Taylor Blake Allison is a 2011 graduate of Sylvania High School and does blacksmithing as a hobby. When most people think of a blacksmith, they generally picture a man. The demographics for female blacksmiths is about 20% female versus 80% male. This is due in part to the physicality of the craft, however while it is true that the majority of blacksmiths throughout history have been men, a handful of women around the world have practiced blacksmithing for hundreds of years.
For Allison, her newfound hobby started in 2016 when she wanted to do a project with her brother who is ten years her junior. Allison, like most millennials, turned to YouTube for information on how to make your own foundry. “We didn’t make anything useful, but we did have fun,” said Allison. “We melted aluminum cans and poured them into various molds. My brother did not find forging as fascinating as I did and what was suppose to just be an experiment morphed into a full-blown hobby.”
Allison found herself purchasing books on forging, watching multiple YouTube videos, and connecting with people in the community with the know-how of forging. Allison gives credit to two local blacksmiths Walter Howell and John Sims who allowed her to pick-their-brains to help her learn more about this rare talent.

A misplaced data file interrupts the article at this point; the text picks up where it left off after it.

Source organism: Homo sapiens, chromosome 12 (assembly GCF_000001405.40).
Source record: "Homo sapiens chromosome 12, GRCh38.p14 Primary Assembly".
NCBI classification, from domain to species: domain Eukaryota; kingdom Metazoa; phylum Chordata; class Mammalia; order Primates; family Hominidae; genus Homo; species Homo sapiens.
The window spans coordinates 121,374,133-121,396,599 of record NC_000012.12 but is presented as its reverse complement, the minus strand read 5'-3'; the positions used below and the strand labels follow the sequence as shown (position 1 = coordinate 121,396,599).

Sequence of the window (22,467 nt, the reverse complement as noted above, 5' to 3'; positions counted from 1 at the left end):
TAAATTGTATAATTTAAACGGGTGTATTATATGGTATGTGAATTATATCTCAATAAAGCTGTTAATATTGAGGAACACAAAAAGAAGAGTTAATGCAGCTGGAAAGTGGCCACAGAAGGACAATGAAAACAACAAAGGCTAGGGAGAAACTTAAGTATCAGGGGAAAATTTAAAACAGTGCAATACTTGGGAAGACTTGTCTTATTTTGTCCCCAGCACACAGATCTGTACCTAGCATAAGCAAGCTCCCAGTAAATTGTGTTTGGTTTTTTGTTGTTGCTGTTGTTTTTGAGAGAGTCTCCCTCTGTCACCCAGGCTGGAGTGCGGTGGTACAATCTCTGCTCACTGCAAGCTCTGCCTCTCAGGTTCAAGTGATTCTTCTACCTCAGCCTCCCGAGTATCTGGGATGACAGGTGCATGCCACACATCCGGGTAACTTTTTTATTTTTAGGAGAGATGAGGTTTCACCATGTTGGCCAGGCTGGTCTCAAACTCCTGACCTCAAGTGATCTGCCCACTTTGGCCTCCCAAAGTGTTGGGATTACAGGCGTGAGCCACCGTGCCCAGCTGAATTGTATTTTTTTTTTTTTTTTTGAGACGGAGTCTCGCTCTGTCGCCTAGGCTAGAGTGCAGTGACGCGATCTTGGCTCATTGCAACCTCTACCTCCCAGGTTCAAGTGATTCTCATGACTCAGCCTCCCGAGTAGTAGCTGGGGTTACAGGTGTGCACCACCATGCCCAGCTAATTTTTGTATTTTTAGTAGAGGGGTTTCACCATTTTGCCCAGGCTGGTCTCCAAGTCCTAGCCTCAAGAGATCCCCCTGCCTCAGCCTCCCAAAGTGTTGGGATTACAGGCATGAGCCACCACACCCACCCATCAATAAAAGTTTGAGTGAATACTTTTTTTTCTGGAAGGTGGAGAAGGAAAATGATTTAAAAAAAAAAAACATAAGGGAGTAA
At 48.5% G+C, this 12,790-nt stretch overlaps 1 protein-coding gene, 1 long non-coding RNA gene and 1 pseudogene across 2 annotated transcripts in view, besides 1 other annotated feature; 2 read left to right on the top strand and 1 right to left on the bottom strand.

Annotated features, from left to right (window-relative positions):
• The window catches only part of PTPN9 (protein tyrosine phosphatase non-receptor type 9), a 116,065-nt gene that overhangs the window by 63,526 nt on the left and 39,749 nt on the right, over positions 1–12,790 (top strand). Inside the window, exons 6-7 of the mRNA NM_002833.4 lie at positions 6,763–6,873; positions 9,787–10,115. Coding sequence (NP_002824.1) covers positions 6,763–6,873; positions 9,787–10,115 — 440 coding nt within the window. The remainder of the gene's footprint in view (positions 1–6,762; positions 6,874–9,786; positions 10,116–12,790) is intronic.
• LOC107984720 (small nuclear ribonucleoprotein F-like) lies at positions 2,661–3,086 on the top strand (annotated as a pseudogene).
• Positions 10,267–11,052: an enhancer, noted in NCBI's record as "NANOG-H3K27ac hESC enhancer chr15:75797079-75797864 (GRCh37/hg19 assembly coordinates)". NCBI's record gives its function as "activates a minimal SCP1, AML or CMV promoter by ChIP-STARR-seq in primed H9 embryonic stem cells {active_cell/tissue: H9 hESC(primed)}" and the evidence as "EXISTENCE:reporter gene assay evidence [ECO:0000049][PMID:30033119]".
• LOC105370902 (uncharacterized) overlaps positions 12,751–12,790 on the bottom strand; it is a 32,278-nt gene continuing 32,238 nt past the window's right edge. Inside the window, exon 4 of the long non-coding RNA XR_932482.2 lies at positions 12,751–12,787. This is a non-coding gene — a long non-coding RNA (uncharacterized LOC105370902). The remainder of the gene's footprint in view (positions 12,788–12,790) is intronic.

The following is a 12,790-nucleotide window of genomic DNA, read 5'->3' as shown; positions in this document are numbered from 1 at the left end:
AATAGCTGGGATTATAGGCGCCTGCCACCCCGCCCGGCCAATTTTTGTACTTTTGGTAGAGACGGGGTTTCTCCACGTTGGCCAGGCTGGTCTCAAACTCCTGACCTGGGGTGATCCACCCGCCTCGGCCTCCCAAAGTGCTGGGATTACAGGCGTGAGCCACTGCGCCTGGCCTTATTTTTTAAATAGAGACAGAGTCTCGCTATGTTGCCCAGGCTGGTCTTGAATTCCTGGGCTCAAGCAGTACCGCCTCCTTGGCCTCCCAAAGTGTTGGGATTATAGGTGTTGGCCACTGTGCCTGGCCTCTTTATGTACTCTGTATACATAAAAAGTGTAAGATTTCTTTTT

One of the most important products blacksmiths have been responsible for making are nails. It was not uncommon, at one time, for families who were relocating to burn down their homes to retrieve the nails from the ashes. These days most people think of a farrier when they think of a blacksmith. Allison says she gets asked all the time if she is a farrier, she is not. What she likes to forge are tools such as utilitarian hooks and fireplace tools. She also likes to make tri-pods for campfires. As she continues to hone her skill, she hopes to make furniture, such as a rocking chair and garden bench.
For this young woman, her hobby is about recycling. “I’m sustainability minded,” said Allison. “I like the idea of taking scrap-metal, basically junk, and turning it into something useful or beautiful such as a copper rose that I once made.”
At times, Allison has presented her talent at festivals such as at Mentone Colorfest, Mentone Rhododendron Festival, and Creative Spirit Market at DeSoto State Park.
Taylor Blake’s Motto: “Break the mold, go out and do what you are interested in.”
— Marla Ballard’s Who's Who appears in the Times-Journal Wednesday and weekend editions.